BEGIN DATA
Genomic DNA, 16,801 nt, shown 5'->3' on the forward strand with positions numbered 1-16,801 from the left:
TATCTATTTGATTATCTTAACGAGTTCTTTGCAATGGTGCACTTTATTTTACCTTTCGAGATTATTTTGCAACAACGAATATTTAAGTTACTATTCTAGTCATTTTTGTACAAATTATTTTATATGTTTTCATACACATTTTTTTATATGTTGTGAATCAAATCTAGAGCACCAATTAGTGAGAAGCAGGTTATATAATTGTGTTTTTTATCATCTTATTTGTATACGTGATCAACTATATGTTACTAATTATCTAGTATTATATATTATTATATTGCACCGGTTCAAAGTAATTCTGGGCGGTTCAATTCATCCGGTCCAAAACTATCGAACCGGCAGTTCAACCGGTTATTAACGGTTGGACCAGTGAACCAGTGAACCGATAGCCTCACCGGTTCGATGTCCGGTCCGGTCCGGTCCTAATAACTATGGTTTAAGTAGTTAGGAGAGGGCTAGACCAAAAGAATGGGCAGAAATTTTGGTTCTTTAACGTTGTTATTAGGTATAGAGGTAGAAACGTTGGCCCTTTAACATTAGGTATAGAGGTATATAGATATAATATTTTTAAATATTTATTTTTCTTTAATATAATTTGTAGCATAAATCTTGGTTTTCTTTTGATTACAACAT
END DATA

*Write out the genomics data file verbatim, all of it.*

Genomic DNA, 16,801 nt, shown 5'->3' on the forward strand with positions numbered 1-16,801 from the left:
TATCTATTTGATTATCTTAACGAGTTCTTTGCAATGGTGCACTTTATTTTACCTTTCGAGATTATTTTGCAACAACGAATATTTAAGTTACTATTCTAGTCATTTTTGTACAAATTATTTTATATGTTTTCATACACATTTTTTTATATGTTGTGAATCAAATCTAGAGCACCAATTAGTGAGAAGCAGGTTATATAATTGTGTTTTTTATCATCTTATTTGTATACGTGATCAACTATATGTTACTAATTATCTAGTATTATATATTATTATATTGCACCGGTTCAAAGTAATTCTGGGCGGTTCAATTCATCCGGTCCAAAACTATCGAACCGGCAGTTCAACCGGTTATTAACGGTTGGACCAGTGAACCAGTGAACCGATAGCCTCACCGGTTCGATGTCCGGTCCGGTCCGGTCCTAATAACTATGGTTTAAGTAGTTAGGAGAGGGCTAGACCAAAAGAATGGGCAGAAATTTTGGTTCTTTAACGTTGTTATTAGGTATAGAGGTAGAAACGTTGGCCCTTTAACATTAGGTATAGAGGTATATAGATATAATATTTTTAAATATTTATTTTTCTTTAATATAATTTGTAGCATAAATCTTGGTTTTCTTTTGATTACAACAT